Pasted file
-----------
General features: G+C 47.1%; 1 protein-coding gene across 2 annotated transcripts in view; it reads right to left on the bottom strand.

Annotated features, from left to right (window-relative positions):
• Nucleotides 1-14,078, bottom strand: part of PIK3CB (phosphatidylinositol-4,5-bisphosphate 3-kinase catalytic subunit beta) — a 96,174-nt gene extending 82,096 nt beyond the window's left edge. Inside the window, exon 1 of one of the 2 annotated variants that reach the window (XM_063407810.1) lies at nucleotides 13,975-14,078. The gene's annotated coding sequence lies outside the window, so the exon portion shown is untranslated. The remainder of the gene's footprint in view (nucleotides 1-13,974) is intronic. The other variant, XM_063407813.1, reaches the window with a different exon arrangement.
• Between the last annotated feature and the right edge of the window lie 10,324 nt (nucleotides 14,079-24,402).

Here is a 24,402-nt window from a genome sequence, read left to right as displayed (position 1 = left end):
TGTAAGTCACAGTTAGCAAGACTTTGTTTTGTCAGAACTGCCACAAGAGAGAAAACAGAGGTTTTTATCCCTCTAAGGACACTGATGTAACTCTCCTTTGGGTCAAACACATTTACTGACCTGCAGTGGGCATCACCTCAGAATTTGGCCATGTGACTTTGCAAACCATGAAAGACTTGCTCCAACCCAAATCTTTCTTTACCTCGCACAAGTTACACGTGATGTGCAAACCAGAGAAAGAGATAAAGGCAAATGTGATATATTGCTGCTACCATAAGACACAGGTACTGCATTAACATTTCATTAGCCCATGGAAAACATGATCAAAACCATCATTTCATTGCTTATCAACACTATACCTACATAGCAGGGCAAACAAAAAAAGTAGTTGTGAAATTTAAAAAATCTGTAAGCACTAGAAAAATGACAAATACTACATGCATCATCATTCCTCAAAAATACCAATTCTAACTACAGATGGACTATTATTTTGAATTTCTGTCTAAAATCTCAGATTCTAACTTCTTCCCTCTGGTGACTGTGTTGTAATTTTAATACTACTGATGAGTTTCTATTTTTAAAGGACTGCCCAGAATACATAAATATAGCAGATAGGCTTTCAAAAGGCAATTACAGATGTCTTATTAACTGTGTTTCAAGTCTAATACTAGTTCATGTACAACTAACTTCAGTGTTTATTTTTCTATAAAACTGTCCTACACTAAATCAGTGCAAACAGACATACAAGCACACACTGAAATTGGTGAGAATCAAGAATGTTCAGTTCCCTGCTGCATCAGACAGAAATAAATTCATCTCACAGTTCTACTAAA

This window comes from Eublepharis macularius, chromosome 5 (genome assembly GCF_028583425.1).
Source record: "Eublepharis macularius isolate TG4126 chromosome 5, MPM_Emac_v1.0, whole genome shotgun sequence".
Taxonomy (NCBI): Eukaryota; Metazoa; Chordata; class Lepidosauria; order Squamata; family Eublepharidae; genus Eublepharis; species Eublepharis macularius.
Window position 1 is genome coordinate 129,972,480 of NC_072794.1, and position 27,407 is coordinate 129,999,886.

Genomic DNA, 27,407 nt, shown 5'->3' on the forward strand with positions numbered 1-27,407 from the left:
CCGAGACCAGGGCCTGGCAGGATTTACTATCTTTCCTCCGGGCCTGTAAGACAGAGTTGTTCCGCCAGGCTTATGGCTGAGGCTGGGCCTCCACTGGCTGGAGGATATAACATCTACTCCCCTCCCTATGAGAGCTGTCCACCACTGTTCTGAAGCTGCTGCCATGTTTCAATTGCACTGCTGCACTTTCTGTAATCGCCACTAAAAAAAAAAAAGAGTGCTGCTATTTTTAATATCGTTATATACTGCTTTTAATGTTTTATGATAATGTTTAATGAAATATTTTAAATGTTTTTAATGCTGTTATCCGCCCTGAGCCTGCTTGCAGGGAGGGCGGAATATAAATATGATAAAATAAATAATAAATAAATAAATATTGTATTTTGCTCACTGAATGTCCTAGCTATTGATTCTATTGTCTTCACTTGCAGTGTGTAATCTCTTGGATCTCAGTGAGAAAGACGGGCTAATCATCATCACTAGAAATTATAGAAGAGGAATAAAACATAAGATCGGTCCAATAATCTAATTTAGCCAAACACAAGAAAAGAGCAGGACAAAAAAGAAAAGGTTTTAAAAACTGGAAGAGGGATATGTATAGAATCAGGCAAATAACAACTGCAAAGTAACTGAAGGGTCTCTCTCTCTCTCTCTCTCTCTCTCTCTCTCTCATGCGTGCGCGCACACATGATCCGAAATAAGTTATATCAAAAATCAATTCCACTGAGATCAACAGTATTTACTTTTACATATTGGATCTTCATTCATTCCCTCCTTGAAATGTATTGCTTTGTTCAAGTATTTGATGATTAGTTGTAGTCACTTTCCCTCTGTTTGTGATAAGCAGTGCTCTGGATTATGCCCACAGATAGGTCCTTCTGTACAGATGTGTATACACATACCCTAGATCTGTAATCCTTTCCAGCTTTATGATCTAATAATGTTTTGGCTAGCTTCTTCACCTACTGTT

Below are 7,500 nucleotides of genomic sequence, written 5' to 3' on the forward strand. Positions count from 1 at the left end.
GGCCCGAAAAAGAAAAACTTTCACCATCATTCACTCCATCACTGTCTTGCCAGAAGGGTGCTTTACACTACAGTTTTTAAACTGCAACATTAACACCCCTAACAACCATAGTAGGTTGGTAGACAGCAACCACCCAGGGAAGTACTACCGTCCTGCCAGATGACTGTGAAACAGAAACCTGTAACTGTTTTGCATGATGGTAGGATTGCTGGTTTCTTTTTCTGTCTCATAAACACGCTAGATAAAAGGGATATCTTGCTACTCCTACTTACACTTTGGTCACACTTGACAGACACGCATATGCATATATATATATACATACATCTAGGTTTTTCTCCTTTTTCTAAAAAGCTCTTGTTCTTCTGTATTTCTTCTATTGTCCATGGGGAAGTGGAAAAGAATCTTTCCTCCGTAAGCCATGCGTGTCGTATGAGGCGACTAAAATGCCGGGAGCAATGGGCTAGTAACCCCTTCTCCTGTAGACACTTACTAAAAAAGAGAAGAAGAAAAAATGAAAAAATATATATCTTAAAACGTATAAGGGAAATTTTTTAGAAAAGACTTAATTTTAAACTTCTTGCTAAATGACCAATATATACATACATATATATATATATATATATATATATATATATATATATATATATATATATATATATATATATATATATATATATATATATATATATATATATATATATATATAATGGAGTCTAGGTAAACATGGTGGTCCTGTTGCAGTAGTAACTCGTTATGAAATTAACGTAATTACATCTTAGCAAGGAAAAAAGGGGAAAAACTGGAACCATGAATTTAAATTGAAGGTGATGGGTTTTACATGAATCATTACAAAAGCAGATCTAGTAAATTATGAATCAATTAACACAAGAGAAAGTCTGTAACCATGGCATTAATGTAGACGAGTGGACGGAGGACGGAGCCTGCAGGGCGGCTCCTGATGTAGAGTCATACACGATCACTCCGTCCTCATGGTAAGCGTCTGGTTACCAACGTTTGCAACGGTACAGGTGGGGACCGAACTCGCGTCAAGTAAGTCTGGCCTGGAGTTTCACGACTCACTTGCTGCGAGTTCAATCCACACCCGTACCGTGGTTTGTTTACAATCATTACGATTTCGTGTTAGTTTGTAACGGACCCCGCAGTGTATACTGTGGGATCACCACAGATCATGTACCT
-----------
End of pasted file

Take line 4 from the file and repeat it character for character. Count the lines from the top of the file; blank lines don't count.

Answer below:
• Between the last annotated feature and the right edge of the window lie 10,324 nt (nucleotides 14,079-24,402).